POWAY, Calif. — In a letter to parents on Wednesday, Poway Unified Superintendent, Marian Kim-Phelps, Ed.D. announced that Poway Unified will start the 2020-21 school year fully virtual on Sept. 2.
PUSD stated that due to revised metrics by the county, it is impossible for any San Diego County school district to physically reopen schools for in-person instruction before mid-September.
The letter said “the new metrics announced to San Diego County Superintendents [on Tuesday] require our county to be off the monitoring list for two 14-day cycles (a total of 28 consecutive days). Additionally, if at any point during the aforementioned 28-day period, the county exceeds established thresholds for three days, it will be placed back on the state monitoring watchlist. Then, the county would need to remain off the monitoring list for another 28 days to resume in-person instruction.”
The new information and guidelines influenced the district's decision to “avoid further uncertainty for our families, staff, and students during these unfortunate times.”
"It was extremely difficult but I think it was more disappointing," Kim-Phelps told News 8.
"For the sake of our families, our teachers, and our students, I think people are looking for some answers and we want to assure, reassure our families that we are ready and prepared to open our schools," she added.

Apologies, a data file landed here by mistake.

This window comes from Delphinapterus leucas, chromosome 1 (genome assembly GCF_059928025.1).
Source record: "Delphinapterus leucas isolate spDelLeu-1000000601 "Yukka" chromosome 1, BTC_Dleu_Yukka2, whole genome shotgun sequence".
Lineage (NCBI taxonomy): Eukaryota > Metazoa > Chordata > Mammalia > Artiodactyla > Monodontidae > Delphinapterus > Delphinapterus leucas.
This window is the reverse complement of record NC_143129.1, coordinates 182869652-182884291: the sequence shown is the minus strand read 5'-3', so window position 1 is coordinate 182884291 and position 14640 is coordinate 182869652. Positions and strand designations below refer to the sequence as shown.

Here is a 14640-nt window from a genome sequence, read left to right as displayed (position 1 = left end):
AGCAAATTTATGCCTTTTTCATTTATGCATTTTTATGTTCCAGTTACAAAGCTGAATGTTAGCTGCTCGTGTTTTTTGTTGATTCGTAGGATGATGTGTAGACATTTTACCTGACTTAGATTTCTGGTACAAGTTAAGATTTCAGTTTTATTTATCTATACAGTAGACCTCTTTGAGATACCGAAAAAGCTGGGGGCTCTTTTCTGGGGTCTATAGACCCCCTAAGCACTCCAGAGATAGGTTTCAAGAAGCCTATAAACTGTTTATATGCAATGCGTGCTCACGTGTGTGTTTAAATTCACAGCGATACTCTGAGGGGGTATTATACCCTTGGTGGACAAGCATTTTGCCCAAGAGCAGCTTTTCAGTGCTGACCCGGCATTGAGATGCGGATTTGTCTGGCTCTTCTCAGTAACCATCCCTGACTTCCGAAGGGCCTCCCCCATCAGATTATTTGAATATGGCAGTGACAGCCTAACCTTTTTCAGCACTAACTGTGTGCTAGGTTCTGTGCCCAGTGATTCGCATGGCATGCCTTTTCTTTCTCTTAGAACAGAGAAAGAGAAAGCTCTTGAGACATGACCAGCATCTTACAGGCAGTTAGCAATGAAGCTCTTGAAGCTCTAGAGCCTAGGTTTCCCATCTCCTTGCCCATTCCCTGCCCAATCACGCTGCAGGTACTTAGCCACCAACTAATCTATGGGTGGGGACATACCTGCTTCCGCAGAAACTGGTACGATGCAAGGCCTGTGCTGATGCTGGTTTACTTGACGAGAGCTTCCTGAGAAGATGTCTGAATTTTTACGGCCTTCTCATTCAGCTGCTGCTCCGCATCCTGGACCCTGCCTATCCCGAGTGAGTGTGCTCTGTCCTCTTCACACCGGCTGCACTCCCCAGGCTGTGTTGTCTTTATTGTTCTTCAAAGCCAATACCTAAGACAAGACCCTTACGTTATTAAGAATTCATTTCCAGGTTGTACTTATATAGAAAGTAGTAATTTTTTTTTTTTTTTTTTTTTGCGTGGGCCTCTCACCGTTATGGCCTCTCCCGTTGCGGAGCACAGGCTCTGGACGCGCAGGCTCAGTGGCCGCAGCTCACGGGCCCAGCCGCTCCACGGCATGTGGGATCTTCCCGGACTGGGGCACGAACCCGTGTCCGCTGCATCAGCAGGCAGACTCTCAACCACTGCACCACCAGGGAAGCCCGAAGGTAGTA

Students and parents had been given the option to choose between in-person learning or fully virtual learning with the decision due back to the school less than a week ago with the Family Commitment Form.
The letter stated that now all students will remain fully virtual through the December break (December 21-January 1), regardless of whether the in-person or fully virtual learning option was selected in the form.
Superintendent Kim-Phelps wrote that she is aware that this information may be disappointing to some staff, students, and parents that had a desire to start the school year on-campus but if permitted in January, the district would be ready for a prompt and safe return to in-person learning.
She also added that Poway Unified has been refining its on-line learning models since last spring.
"We are also going to be pushing out family videos, videos for our families to access to help them know how to navigate and support their children at home with their distance learning as well," she added.
"I feel like the district was kind of put in between a rock and a hard place, and this decision helped to make sure they can accommodate everyone equally," said Poway Unified parent Jennifer Ferguson, who had already opted for distance learning for her daughter, whose health conditions place her in a high-risk group.
Ferguson, who also works as a special needs instructional assistant for the district, said that while distance learning works well for her child, she realizes that is not the case for everybody.
"I do think that students who struggle without the contact will have a tough time with this," she added.